Does Bystanders’ Psychological Well-Being and Attribution towards Victims Matters in Helping a Bullying Victim?

Abstract

Previous studies shows that psychological well-being plays an important role towards pro social behavior, but it is unclear how bystanders' psychological well-being together with their attribution (the extent to which the victim was considered guilty of becoming a victim) influence their willingness to help in bullying situation. 1868 participants consisting of students and school completed a self-report measurement with bullying vignettes. High scores on psychological well-being and low score on attribution was found to be related to helping behavior. On the opposite, participants with low psychological well-being and high score on attribution tended to support the perpetrator. The findings of SEM (Structural Equation Modelling) analyses also demonstrated that moderation pattern of attribution on psychological well-being was evident only for supporting the perpetrator behavior and not for helping the victim. In other words, even at high levels of psychological well-being, bystanders tend to support a perpetrator when they attributed a victim as guilty for their condition. The implication of this study suggests the importance maintaining positive psychological well-being for individuals studying or working in schools and also the need to explain about bullying to all stake holders of the school.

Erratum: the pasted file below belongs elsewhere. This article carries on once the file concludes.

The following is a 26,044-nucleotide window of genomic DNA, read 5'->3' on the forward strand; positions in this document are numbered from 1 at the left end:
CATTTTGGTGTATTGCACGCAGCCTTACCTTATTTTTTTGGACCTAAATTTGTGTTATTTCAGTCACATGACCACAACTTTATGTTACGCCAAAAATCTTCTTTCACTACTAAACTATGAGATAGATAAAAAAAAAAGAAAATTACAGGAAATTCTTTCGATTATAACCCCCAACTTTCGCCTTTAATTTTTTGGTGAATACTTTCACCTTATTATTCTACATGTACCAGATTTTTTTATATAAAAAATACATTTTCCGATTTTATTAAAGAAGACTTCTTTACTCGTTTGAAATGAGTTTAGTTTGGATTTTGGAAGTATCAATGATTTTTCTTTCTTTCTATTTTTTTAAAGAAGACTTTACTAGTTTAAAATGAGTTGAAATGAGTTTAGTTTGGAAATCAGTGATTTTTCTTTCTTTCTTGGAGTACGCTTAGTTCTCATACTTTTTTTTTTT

Author Information
Frieda M. Mangunsong, Universitas Indonesia, Indonesia
Ratna Djuwita, Universitas Indonesia, Indonesia

Paper Information
Conference: ACP2016
Stream: Psychology and Education

This paper is part of the ACP2016 Conference Proceedings (View)
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